If the distinction between Republic and Democracy it is so overrated, why did the Founding Fathers do EVERYTHING IN THEIR POWER to keep us from having a Democracy?
    1776 > 1984

    The FAILURE of the United States Government to operate and maintain an
    Honest Money System , which frees the ordinary man from the clutches of the money manipulators, is the single largest contributing factor to the World's current Economic Crisis.

    The Elimination of Privacy is the Architecture of Genocide

    Belief, Money, and Violence are the three ways all people are controlled

    Quote Originally Posted by Zippyjuan View Post
    Our central bank is not privately owned.

  7. #6
    Quote Originally Posted by Snowball View Post
    You've said that the U.S.A. was structured to be a "representative republic, not a democracy", but the distinction is overrated. That is because all republics are democracies of the representative type.
    Republic vs Democracy


    The John Birch Society is a grassroots education and action organization to return the Republic to the principles found in the Declaration of Independence and the Constitution.

    Join the Fight!
    https://jbs.org/join/

  8. #7
    Quote Originally Posted by Snowball View Post
    You've said that the U.S.A. was structured to be a "representative republic, not a democracy", but the distinction is overrated. That is because all republics are democracies of the representative type. A democracy that elects representatives to legislate is still a democracy. The Constitution guarantees a republican form of government (I have another thread about this) -- meaning, a democracy where voters elect representatives for a short number of years. This politicised the nature of America, so it is constantly preoccupied with voting for people, as if people are agents of change, not issues. Issues are rarely voted upon. They are decided by the deciders who are either representatives or lawyers of the courts. Etymologically speaking, it is the contingent selection of representatives that defines the term "republic".
    Quote Originally Posted by DamianTV View Post
    If the distinction between Republic and Democracy it is so overrated, why did the Founding Fathers do EVERYTHING IN THEIR POWER to keep us from having a Democracy?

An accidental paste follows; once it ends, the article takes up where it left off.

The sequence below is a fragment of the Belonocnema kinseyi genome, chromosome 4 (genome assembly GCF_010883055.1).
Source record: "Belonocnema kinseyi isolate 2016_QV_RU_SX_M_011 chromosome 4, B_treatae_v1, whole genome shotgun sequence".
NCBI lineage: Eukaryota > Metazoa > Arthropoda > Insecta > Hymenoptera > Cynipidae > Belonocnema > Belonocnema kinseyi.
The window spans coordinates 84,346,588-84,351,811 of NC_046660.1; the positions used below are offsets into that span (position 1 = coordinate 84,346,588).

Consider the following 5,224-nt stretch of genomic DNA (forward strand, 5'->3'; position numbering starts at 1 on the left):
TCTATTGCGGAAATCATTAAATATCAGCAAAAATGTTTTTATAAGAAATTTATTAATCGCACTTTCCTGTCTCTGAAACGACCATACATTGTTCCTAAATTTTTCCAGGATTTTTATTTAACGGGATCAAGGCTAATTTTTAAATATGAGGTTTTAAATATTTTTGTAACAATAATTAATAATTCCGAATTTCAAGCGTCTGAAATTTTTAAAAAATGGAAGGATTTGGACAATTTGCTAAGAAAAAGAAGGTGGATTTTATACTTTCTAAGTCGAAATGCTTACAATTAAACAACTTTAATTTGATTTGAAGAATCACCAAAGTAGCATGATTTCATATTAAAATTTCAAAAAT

A republic and a representative democracy are NOT the same thing. I get that people don't under stand it. I didn't understand it myself for a long time. Democracy means "rule of man." Republic means "rule of law." When Bill Clinton got impeached one of the GOP house prosecutors kept going on and on about the point that we were supposed to be about the "rule of law" and not the "rule of man." I didn't understand what he was saying then, but now I get it. He was trying to appeal to the democrats in the Senate to ignore the fact that the supported Clinton politically (rule of man) and uphold the law.

    Look at what's going on with Roe v. Wade. That was created out of whole cloth by the Supreme Court. Now the Supreme Court has struck Roe v. Wade down as unconstitutional. It didn't matter when the GOP had both houses of congress and the presidency. They couldn't overturn Roe v. Wade with a simple legislative vote. They needed to pass a constitutional amendment. Now Roe v. Wade will be overturned. The democrats will be in the same predicament. Even with democratic president and house and senate they cannot "codify" Roe v. Wade into law without a constitutional amendment.
    9/11 Thermate experiments

    Winston Churchhill on why the U.S. should have stayed OUT of World War I

    "I am so %^&*^ sick of this cult of Ron Paul. The Paulites. What is with these %^&*^ people? Why are there so many of them?" YouTube rant by "TheAmazingAtheist"

    "We as a country have lost faith and confidence in freedom." -- Ron Paul

    "It can be a challenge to follow the pronouncements of President Trump, as he often seems to change his position on any number of items from week to week, or from day to day, or even from minute to minute." -- Ron Paul
    Quote Originally Posted by Brian4Liberty View Post
    The road to hell is paved with good intentions. No need to make it a superhighway.